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Submitted by Charlie Van Noland, posted on March 30, 2002




Image Description, by Charlie Van Noland



These are some shots of two ROAM tech-demos I have been working on. I am doing a full-blown investigation on drawing terrain as fast as possible with a high enough level of detail to bring it up to par with current terrain-based games out there.

The top two screenshots are of my more advanced ROAM implementation. It features partial geomorphing where the addition of detail is a gradual change in the shape of the terrain, as opposed to a sudden pop. The reason it is 'partial' geomorphing is because it only morphs when detail is added, not when detail is removed.

I have to keep track of which triangles were force-split by their neighbors so I can unmorph them before unsplitting the culprit triangle.

That implementation also textures the mesh with a 512x512 'colormap' and a 512x512 detail texture. The colormap is basically a huge texture being stretched over the entire mesh. This yields blurry coloring onto the terrain. You can distinguish rock, dirt, grass, etc from eachother but it is extremely blurry. So I tile the detail texture over the entire terrain. I am not using multitexturing at the moment, so I am doing two passes. If I were using multitexturing the polycount would be cut in half and FPS would go up.

The bottom two screenshots are my second implementation of ROAM. Actually, I just took the first one, before I added geomorphing to it, and changed how the texturing worked..

Instead of stretching a texture over the entire terrain, I created rock, grass, and dirt textures. Using a bitmap consisting of red, white and green I drew out where rock grass and dirt are on the terrain.

This yields a higher texture detail, but less variety in the terrain. I am again not using multitexturing so the polycount could easily be a third of what it is on these screenshots.

I am thinking about sticking with the color map and detail texture because almost all cards support up to two textures per pass with multitexturing.

My other option is to make a huge texture (2048x2048) and chop it into 512x512 textures that are put together like a puzzle onto the mesh.

As you can see, I stuck a lens flare in my second tech demo. This isn't a finalized flare or anything. I just was toying with gluProject. I tried to do a sort of complex-corona on the sun. The corona is blended with a texture of a white spot and the center is at 0 alpha. The corona is a triangle fan, with ten 'slices'. Each slice is 36 degrees. Then I use glReadPixels to check and see if the z-buffer has anything at the tip of each slice on the edge of the actual sun. If there is something there, that slice is given an alpha of 0, so that part of the corona is blocked...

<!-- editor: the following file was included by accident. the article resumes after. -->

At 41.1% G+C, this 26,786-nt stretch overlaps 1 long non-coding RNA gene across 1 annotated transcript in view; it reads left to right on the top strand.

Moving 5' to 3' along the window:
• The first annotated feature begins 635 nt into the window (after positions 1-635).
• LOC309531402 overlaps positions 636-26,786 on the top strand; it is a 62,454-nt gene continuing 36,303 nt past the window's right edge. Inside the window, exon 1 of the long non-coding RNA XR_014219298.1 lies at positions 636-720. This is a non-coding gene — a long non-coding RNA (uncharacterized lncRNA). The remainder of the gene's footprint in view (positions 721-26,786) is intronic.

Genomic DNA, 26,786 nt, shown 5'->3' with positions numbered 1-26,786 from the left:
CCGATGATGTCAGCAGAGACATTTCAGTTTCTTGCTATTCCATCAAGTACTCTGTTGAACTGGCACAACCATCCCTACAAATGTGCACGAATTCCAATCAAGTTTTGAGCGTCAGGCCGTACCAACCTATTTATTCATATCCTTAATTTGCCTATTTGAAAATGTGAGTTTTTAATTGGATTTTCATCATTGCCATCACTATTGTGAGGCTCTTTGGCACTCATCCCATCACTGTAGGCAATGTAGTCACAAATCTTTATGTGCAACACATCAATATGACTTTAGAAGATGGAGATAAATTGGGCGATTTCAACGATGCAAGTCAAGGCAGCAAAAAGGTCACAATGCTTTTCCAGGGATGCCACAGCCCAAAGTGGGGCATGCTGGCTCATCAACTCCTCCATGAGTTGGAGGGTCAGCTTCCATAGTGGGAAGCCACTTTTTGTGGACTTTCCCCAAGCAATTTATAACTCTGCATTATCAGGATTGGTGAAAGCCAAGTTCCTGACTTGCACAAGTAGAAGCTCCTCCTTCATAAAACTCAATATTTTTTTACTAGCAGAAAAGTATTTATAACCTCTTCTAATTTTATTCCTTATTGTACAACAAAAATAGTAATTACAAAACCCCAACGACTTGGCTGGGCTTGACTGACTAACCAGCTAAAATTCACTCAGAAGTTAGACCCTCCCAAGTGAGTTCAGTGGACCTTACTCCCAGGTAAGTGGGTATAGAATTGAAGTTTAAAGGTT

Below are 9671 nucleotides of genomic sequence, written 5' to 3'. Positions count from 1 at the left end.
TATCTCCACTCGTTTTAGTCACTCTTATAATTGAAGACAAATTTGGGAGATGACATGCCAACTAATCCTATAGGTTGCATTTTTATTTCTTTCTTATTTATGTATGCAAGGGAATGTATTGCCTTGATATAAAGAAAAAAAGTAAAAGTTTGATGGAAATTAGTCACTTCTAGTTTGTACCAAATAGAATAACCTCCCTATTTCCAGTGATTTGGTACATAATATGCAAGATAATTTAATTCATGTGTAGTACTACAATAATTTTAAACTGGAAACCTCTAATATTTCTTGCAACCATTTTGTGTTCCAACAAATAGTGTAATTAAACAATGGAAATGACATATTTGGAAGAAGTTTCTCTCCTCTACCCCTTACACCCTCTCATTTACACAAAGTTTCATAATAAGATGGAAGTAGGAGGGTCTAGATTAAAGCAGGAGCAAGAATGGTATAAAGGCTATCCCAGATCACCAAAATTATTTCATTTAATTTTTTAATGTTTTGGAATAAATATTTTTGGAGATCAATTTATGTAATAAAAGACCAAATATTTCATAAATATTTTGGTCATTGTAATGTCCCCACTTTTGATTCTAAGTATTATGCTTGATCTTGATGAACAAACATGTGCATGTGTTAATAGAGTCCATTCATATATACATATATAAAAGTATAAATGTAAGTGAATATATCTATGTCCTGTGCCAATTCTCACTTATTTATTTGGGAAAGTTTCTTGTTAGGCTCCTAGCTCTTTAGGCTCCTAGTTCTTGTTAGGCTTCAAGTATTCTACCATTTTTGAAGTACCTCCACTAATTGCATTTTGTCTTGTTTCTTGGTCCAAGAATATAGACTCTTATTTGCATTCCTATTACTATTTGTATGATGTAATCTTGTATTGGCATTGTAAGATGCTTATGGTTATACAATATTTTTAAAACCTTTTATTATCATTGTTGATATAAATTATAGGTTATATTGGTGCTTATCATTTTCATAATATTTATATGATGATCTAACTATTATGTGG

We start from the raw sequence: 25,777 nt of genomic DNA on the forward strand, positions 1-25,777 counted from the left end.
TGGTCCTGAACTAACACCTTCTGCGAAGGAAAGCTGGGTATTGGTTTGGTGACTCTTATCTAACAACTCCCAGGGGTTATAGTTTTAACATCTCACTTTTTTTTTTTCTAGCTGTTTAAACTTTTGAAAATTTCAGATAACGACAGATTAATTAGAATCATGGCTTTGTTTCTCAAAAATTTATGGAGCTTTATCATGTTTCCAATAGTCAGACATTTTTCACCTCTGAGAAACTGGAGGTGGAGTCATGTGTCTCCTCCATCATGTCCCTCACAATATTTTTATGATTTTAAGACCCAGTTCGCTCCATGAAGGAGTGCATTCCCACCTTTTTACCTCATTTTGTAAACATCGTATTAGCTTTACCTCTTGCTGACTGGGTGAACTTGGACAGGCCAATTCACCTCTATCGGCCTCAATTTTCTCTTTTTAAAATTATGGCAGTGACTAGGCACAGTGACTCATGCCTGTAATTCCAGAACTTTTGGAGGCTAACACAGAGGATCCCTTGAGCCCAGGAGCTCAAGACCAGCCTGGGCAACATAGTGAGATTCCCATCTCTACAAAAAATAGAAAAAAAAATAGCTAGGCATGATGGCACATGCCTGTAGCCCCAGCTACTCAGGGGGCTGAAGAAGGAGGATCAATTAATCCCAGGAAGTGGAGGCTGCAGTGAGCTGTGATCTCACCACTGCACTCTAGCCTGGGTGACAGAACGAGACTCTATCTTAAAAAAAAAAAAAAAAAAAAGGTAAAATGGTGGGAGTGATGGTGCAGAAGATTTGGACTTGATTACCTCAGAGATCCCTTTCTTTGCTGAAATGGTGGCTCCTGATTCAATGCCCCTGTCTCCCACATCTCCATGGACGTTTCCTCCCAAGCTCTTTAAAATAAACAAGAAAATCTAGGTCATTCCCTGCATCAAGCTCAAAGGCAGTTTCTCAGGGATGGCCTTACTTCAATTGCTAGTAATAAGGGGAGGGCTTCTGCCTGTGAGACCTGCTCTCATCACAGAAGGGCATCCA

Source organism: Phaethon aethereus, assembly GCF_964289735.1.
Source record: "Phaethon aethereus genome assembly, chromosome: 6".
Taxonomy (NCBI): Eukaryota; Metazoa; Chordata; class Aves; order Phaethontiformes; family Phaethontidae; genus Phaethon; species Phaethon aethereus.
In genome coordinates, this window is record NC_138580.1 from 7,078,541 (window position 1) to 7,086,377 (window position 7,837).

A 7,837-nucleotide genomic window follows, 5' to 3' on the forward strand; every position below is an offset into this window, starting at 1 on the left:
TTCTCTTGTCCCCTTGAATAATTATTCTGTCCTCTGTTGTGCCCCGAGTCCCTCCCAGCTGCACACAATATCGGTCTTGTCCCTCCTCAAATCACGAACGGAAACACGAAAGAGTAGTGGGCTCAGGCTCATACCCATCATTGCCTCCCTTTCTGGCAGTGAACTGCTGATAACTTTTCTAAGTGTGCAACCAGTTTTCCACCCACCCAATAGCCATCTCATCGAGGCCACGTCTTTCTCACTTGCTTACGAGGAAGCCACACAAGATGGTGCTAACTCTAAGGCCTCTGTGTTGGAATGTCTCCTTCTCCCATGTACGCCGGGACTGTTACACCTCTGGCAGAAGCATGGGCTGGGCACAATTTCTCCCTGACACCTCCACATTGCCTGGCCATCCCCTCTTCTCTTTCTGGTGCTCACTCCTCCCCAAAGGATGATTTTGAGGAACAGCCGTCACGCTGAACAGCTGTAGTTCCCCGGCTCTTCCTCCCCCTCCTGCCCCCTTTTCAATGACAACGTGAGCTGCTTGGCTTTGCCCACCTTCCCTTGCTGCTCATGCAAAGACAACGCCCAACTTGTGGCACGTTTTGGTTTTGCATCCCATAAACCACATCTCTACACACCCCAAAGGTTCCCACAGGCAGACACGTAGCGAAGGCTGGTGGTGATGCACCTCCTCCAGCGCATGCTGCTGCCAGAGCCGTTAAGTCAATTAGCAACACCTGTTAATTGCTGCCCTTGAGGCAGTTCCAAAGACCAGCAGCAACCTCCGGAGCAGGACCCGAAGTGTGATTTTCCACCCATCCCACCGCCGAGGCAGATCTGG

This was used in the xbox hit HALO, I just copied it.

For some reason the lens flare is really slow. I think gluProject has some performance issues, or maybe it's just my video card.

These demos actually have a purpose. I am investigating ROAM for a project I am working on with some friends. It's an online FPS similar to Tribes, except we are going to take out the 'cardboard' feel (as I like to call it) and try to make it more realistic feeling. Tribes just had a weird washed-out feeling to me. Maybe it was their fog or simple structural architecture. Whatever it was, we are avoiding it.

Both demos light the terrain using 'slope-lighting', which I wrote an article about and you can find it on gamedev.net.

I posted a full-size version of this IOTD at http://members.gotnet.net/chaz/iotd_full.jpg. I apologize for the bad quality. I was trying to keep the 2048x1536 at a reasonable size..

If you have any questions/suggestions just drop me a mail, gixelz@hotmail.com. Or leave some comments. Thx! :D


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Archive Notice: This thread is old and no longer active. It is here for reference purposes. This thread was created on an older version of the flipcode forums, before the site closed in 2005. Please keep that in mind as you view this thread, as many of the topics and opinions may be outdated.
 
Rory

April 02, 2002, 03:43 AM

On the XBox you can do visibilty testing by telling the GPU you are doing a test, then sending it test geometry. Some time later (maybe up to 4 frames or so - depending on scene complexity) it stores the number of pixels rendered in a register which you can then query. You can then use this value to determine the size and alpha of the sun glare.

Unfortunately you can't do this with DirectX 8.1. Probably because the XBox knows what graphics card it has, whereas PC's could have any old thing inside...

 
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